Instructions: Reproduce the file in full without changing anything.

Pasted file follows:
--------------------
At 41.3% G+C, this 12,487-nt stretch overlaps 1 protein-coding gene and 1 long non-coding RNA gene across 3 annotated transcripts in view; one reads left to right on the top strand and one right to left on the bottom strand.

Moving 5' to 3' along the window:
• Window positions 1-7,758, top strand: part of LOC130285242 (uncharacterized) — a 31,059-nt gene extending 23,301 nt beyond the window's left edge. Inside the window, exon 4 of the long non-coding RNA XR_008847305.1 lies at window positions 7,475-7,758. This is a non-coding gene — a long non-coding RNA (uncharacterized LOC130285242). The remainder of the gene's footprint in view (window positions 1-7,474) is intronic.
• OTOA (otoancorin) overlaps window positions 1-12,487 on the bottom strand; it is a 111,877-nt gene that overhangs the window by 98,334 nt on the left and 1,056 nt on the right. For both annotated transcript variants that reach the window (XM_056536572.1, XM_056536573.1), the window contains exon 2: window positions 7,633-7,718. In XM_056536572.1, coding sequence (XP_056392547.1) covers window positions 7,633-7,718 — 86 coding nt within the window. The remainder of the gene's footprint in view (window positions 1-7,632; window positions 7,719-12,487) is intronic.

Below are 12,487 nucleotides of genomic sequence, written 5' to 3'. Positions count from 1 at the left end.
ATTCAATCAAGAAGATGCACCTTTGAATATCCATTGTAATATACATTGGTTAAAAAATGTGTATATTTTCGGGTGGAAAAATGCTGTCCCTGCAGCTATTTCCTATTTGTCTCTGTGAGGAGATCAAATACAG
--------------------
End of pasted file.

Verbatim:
At 41.3% G+C, this 12,487-nt stretch overlaps 1 protein-coding gene and 1 long non-coding RNA gene across 3 annotated transcripts in view; one reads left to right on the top strand and one right to left on the bottom strand.

Moving 5' to 3' along the window:
• Window positions 1-7,758, top strand: part of LOC130285242 (uncharacterized) — a 31,059-nt gene extending 23,301 nt beyond the window's left edge. Inside the window, exon 4 of the long non-coding RNA XR_008847305.1 lies at window positions 7,475-7,758. This is a non-coding gene — a long non-coding RNA (uncharacterized LOC130285242). The remainder of the gene's footprint in view (window positions 1-7,474) is intronic.
• OTOA (otoancorin) overlaps window positions 1-12,487 on the bottom strand; it is a 111,877-nt gene that overhangs the window by 98,334 nt on the left and 1,056 nt on the right. For both annotated transcript variants that reach the window (XM_056536572.1, XM_056536573.1), the window contains exon 2: window positions 7,633-7,718. In XM_056536572.1, coding sequence (XP_056392547.1) covers window positions 7,633-7,718 — 86 coding nt within the window. The remainder of the gene's footprint in view (window positions 1-7,632; window positions 7,719-12,487) is intronic.

Below are 12,487 nucleotides of genomic sequence, written 5' to 3'. Positions count from 1 at the left end.
ATTCAATCAAGAAGATGCACCTTTGAATATCCATTGTAATATACATTGGTTAAAAAATGTGTATATTTTCGGGTGGAAAAATGCTGTCCCTGCAGCTATTTCCTATTTGTCTCTGTGAGGAGATCAAATACAG